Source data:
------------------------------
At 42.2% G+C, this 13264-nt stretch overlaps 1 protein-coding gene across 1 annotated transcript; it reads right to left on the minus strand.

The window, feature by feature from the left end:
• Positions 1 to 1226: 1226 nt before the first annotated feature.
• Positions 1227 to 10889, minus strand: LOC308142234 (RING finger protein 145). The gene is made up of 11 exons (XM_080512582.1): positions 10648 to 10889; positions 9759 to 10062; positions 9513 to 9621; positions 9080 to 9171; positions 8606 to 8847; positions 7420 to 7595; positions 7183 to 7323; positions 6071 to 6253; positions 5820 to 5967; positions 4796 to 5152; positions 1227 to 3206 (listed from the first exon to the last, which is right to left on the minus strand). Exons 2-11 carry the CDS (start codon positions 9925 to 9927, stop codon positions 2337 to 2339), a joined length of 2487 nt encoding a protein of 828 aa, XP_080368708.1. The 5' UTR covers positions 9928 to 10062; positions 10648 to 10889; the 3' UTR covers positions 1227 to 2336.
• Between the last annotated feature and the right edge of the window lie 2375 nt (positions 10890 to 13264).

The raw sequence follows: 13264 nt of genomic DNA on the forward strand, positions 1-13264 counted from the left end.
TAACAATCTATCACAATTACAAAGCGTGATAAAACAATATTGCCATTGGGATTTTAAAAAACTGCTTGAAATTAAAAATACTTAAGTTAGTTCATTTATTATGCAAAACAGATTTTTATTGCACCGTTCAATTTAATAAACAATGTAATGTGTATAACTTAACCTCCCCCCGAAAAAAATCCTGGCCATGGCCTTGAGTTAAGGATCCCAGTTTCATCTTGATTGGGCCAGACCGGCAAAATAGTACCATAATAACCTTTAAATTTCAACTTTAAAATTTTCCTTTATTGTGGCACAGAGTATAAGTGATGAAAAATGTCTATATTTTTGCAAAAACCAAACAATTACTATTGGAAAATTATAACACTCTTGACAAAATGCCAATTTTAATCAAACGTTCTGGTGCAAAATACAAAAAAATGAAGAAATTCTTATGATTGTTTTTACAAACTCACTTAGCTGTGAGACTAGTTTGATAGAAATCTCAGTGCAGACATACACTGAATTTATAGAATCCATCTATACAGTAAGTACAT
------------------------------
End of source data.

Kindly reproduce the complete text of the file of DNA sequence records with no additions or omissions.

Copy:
At 42.2% G+C, this 13264-nt stretch overlaps 1 protein-coding gene across 1 annotated transcript; it reads right to left on the minus strand.

The window, feature by feature from the left end:
• Positions 1 to 1226: 1226 nt before the first annotated feature.
• Positions 1227 to 10889, minus strand: LOC308142234 (RING finger protein 145). The gene is made up of 11 exons (XM_080512582.1): positions 10648 to 10889; positions 9759 to 10062; positions 9513 to 9621; positions 9080 to 9171; positions 8606 to 8847; positions 7420 to 7595; positions 7183 to 7323; positions 6071 to 6253; positions 5820 to 5967; positions 4796 to 5152; positions 1227 to 3206 (listed from the first exon to the last, which is right to left on the minus strand). Exons 2-11 carry the CDS (start codon positions 9925 to 9927, stop codon positions 2337 to 2339), a joined length of 2487 nt encoding a protein of 828 aa, XP_080368708.1. The 5' UTR covers positions 9928 to 10062; positions 10648 to 10889; the 3' UTR covers positions 1227 to 2336.
• Between the last annotated feature and the right edge of the window lie 2375 nt (positions 10890 to 13264).

The raw sequence follows: 13264 nt of genomic DNA on the forward strand, positions 1-13264 counted from the left end.
TAACAATCTATCACAATTACAAAGCGTGATAAAACAATATTGCCATTGGGATTTTAAAAAACTGCTTGAAATTAAAAATACTTAAGTTAGTTCATTTATTATGCAAAACAGATTTTTATTGCACCGTTCAATTTAATAAACAATGTAATGTGTATAACTTAACCTCCCCCCGAAAAAAATCCTGGCCATGGCCTTGAGTTAAGGATCCCAGTTTCATCTTGATTGGGCCAGACCGGCAAAATAGTACCATAATAACCTTTAAATTTCAACTTTAAAATTTTCCTTTATTGTGGCACAGAGTATAAGTGATGAAAAATGTCTATATTTTTGCAAAAACCAAACAATTACTATTGGAAAATTATAACACTCTTGACAAAATGCCAATTTTAATCAAACGTTCTGGTGCAAAATACAAAAAAATGAAGAAATTCTTATGATTGTTTTTACAAACTCACTTAGCTGTGAGACTAGTTTGATAGAAATCTCAGTGCAGACATACACTGAATTTATAGAATCCATCTATACAGTAAGTACAT